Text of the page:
I recently celebrated my 10th year as NetApp’s general counsel. It’s hard to believe a decade has passed since I started. Like raising children, the days are long but the years are short. That cliché seems magnified times 10 in the current COVID-19 work-from-home era, which will persist well into 2021.
With tremendous support and partnership from my colleagues, I have had the privilege to design and implement a new approach to delivering a company’s legal services. There have been wins… and losses… and plenty of surprises along the way. Of all the things I could have imagined when I started at NetApp in 2010, leading an organization during a global pandemic certainly was not one of them. As we navigate this massive dislocation, I wonder: What advice would I give to my 2010 fresh-faced, eager self?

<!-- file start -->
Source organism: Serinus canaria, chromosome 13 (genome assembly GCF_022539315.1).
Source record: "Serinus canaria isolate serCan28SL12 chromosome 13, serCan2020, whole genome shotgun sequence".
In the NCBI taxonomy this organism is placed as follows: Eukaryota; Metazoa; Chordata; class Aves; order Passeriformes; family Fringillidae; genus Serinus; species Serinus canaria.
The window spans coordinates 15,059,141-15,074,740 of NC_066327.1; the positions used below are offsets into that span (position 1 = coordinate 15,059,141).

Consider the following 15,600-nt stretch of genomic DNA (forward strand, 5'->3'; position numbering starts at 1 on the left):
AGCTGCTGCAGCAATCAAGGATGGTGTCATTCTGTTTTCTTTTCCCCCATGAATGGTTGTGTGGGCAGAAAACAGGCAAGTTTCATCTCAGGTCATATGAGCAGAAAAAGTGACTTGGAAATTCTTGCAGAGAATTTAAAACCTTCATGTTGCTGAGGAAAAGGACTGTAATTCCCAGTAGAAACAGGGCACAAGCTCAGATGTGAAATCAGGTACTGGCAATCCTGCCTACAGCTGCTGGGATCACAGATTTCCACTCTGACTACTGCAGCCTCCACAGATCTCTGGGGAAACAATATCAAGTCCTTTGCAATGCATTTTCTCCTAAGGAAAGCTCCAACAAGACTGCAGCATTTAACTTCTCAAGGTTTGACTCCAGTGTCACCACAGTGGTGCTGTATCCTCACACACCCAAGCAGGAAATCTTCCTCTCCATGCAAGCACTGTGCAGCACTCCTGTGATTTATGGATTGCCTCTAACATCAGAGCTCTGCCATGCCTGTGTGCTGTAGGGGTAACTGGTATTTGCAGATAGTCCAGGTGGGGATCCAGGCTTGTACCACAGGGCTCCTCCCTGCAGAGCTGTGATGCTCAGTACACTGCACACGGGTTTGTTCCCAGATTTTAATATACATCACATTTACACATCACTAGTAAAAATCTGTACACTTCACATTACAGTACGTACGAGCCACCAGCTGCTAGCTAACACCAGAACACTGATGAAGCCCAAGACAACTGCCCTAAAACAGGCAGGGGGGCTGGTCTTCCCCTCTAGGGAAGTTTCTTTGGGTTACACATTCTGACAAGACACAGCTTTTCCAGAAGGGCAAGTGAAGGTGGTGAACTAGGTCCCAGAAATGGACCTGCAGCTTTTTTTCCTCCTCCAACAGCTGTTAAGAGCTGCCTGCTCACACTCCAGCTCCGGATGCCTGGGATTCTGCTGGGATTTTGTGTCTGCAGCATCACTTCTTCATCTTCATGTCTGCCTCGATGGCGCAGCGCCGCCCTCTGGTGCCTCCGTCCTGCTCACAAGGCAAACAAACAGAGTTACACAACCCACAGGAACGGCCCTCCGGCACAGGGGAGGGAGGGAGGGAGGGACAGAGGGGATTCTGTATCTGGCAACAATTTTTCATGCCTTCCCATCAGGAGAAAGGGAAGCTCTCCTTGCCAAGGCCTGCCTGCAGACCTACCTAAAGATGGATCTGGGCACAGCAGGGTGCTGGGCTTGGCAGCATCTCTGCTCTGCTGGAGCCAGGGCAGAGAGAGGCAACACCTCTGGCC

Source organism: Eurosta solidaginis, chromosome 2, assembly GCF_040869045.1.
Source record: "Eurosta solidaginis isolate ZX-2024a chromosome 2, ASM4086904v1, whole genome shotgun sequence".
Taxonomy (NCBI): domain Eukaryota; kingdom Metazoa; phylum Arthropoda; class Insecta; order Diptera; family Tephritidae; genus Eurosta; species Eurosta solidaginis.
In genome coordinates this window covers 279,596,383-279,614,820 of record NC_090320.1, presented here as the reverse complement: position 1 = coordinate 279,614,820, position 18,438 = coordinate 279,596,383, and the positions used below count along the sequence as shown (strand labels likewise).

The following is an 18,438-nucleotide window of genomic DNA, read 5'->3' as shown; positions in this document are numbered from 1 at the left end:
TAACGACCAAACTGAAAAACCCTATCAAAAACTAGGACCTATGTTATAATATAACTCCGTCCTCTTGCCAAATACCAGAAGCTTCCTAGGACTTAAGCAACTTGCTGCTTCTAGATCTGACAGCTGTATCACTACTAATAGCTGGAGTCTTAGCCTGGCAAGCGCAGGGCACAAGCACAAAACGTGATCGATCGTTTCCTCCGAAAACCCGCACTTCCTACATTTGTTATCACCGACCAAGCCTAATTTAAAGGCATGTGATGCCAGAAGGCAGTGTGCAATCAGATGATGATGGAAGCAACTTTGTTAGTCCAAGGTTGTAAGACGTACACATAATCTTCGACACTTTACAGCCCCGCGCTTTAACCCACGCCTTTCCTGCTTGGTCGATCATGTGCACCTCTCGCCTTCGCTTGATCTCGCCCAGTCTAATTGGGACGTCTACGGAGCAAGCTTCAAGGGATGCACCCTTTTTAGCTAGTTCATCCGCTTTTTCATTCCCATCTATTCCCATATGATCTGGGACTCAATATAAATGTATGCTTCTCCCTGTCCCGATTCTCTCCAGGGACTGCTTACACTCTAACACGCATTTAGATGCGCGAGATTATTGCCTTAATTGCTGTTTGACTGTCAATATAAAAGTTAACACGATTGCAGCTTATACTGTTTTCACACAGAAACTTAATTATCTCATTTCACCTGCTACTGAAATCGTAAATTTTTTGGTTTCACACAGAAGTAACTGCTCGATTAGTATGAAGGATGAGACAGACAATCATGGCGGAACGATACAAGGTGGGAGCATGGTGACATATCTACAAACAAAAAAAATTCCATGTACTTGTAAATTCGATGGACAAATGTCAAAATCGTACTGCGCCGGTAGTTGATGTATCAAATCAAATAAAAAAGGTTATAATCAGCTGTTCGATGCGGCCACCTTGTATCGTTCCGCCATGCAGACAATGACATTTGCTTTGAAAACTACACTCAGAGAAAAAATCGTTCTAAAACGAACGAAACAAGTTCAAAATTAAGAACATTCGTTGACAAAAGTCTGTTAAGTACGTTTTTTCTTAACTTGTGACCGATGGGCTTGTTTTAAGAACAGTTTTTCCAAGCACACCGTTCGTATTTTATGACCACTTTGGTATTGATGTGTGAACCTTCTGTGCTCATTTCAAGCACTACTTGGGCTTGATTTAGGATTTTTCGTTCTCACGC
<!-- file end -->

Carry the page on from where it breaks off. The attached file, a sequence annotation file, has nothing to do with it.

1. Big changes are hard to accept
People struggle to accept things that are bold and unfamiliar. New and disruptive ideas, even if well-supported by logic and data, will almost always meet organizational resistance. I saw this firsthand in the early days when I decided to overhaul and restructure the team. My former boss and the former head of HR, both of whom I respect tremendously, were not supportive of the pace and scale of the change I was driving. They essentially said, “That’s not how we do things at NetApp.”
It was hard. It was draining. And it was lonely. Making those changes made me unpopular with many people. When you make tough choices like that, you will not get credit for it at the time. In hindsight, however, people will come to value your willingness to push for necessary but difficult changes. I think leaders here now admire me for making those tough calls. The results speak for themselves.
2. Passive, not active, resistance is the real problem